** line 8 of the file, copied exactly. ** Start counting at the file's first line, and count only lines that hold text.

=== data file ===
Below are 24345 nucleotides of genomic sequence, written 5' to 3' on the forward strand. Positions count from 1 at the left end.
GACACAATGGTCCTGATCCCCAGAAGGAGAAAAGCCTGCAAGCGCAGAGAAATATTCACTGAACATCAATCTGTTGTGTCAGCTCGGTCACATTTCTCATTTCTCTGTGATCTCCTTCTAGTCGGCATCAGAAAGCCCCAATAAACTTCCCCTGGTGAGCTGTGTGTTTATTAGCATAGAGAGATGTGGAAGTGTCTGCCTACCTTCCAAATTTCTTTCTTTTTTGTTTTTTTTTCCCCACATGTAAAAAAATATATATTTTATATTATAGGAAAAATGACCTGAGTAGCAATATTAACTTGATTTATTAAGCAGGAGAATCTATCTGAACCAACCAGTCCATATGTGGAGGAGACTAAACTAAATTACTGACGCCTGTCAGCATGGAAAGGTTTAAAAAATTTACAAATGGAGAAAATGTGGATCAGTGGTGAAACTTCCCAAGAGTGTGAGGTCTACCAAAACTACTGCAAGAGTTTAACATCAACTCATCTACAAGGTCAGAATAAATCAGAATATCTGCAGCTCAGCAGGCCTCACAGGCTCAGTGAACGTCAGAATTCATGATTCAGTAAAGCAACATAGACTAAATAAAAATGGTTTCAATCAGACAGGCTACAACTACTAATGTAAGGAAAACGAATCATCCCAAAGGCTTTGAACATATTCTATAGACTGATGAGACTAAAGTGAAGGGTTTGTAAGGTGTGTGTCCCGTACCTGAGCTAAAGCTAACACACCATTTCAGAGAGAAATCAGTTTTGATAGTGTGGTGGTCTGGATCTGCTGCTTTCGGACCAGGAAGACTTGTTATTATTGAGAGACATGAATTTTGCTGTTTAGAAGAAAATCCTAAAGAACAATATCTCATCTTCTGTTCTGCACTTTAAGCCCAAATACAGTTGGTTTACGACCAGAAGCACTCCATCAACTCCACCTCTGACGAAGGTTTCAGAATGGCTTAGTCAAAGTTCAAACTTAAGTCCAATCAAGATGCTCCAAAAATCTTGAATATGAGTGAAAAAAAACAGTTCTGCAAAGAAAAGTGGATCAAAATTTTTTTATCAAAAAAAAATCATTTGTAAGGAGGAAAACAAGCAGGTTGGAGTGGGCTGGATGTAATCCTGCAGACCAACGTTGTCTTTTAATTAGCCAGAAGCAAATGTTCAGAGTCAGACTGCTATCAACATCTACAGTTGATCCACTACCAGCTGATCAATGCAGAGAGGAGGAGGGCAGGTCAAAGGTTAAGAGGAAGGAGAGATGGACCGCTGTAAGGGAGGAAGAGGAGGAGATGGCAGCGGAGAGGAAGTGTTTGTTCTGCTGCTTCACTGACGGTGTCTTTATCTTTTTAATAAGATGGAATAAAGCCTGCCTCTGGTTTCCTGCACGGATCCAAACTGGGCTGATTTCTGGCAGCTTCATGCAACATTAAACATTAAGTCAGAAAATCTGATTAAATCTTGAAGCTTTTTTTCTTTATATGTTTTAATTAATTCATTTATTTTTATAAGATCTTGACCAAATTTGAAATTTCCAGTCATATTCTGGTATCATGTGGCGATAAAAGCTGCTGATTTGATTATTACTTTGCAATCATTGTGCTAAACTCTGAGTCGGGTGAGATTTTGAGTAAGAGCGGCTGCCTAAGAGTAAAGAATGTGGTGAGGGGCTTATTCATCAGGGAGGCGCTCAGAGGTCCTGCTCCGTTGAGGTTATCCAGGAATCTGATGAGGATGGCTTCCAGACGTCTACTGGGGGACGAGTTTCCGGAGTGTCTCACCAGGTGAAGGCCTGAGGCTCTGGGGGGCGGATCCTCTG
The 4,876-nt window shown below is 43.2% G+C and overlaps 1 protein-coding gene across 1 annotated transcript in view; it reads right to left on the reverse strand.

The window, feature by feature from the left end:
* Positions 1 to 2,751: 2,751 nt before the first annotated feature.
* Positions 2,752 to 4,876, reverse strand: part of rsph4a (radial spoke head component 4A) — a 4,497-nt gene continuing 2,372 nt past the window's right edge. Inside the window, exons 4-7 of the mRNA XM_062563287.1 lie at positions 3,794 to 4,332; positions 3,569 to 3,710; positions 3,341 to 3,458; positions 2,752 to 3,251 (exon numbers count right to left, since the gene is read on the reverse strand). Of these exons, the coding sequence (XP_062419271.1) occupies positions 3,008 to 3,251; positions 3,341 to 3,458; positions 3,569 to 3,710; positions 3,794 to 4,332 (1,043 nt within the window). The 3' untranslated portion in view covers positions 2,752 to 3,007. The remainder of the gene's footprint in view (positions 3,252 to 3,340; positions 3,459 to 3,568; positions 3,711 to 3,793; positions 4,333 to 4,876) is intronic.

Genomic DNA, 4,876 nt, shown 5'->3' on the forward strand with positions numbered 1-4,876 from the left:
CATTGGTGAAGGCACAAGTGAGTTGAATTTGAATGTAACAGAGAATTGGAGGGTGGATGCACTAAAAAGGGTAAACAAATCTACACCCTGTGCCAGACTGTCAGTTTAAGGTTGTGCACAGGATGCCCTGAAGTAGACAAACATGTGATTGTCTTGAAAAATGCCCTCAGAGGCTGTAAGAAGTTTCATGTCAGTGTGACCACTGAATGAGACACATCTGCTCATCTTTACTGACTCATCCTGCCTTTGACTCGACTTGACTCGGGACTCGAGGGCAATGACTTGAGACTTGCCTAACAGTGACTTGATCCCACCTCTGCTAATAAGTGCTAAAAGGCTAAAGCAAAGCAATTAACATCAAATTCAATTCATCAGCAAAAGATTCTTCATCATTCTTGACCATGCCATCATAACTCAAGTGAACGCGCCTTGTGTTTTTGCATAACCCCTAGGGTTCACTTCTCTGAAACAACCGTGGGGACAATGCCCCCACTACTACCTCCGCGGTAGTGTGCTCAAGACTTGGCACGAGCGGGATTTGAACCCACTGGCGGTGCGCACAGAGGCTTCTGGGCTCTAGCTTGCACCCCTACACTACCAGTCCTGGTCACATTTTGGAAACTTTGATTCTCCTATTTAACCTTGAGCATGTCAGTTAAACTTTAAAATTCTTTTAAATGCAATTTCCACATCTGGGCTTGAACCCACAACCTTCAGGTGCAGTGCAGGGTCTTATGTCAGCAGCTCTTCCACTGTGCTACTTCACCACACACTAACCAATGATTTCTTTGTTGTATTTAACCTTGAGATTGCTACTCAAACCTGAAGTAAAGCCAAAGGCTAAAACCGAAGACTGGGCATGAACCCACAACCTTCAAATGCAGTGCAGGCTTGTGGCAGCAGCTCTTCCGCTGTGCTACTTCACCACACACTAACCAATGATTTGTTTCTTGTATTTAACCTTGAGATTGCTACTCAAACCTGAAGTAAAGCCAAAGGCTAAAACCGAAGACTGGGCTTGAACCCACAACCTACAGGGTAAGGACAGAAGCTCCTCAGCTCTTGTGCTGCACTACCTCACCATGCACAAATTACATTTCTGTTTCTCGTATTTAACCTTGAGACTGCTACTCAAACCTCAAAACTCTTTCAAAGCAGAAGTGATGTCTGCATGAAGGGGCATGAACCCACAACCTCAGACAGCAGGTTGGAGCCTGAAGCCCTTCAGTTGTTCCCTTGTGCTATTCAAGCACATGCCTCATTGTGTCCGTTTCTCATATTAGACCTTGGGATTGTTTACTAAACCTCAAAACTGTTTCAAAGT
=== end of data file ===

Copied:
CATTGGTGAAGGCACAAGTGAGTTGAATTTGAATGTAACAGAGAATTGGAGGGTGGATGCACTAAAAAGGGTAAACAAATCTACACCCTGTGCCAGACTGTCAGTTTAAGGTTGTGCACAGGATGCCCTGAAGTAGACAAACATGTGATTGTCTTGAAAAATGCCCTCAGAGGCTGTAAGAAGTTTCATGTCAGTGTGACCACTGAATGAGACACATCTGCTCATCTTTACTGACTCATCCTGCCTTTGACTCGACTTGACTCGGGACTCGAGGGCAATGACTTGAGACTTGCCTAACAGTGACTTGATCCCACCTCTGCTAATAAGTGCTAAAAGGCTAAAGCAAAGCAATTAACATCAAATTCAATTCATCAGCAAAAGATTCTTCATCATTCTTGACCATGCCATCATAACTCAAGTGAACGCGCCTTGTGTTTTTGCATAACCCCTAGGGTTCACTTCTCTGAAACAACCGTGGGGACAATGCCCCCACTACTACCTCCGCGGTAGTGTGCTCAAGACTTGGCACGAGCGGGATTTGAACCCACTGGCGGTGCGCACAGAGGCTTCTGGGCTCTAGCTTGCACCCCTACACTACCAGTCCTGGTCACATTTTGGAAACTTTGATTCTCCTATTTAACCTTGAGCATGTCAGTTAAACTTTAAAATTCTTTTAAATGCAATTTCCACATCTGGGCTTGAACCCACAACCTTCAGGTGCAGTGCAGGGTCTTATGTCAGCAGCTCTTCCACTGTGCTACTTCACCACACACTAACCAATGATTTCTTTGTTGTATTTAACCTTGAGATTGCTACTCAAACCTGAAGTAAAGCCAAAGGCTAAAACCGAAGACTGGGCATGAACCCACAACCTTCAAATGCAGTGCAGGCTTGTGGCAGCAGCTCTTCCGCTGTGCTACTTCACCACACACTAACCAATGATTTGTTTCTTGTATTTAACCTTGAGATTGCTACTCAAACCTGAAGTAAAGCCAAAGGCTAAAACCGAAGACTGGGCTTGAACCCACAACCTACAGGGTAAGGACAGAAGCTCCTCAGCTCTTGTGCTGCACTACCTCACCATGCACAAATTACATTTCTGTTTCTCGTATTTAACCTTGAGACTGCTACTCAAACCTCAAAACTCTTTCAAAGCAGAAGTGATGTCTGCATGAAGGGGCATGAACCCACAACCTCAGACAGCAGGTTGGAGCCTGAAGCCCTTCAGTTGTTCCCTTGTGCTATTCAAGCACATGCCTCATTGTGTCCGTTTCTCATATTAGACCTTGGGATTGTTTACTAAACCTCAAAACTGTTTCAAAGT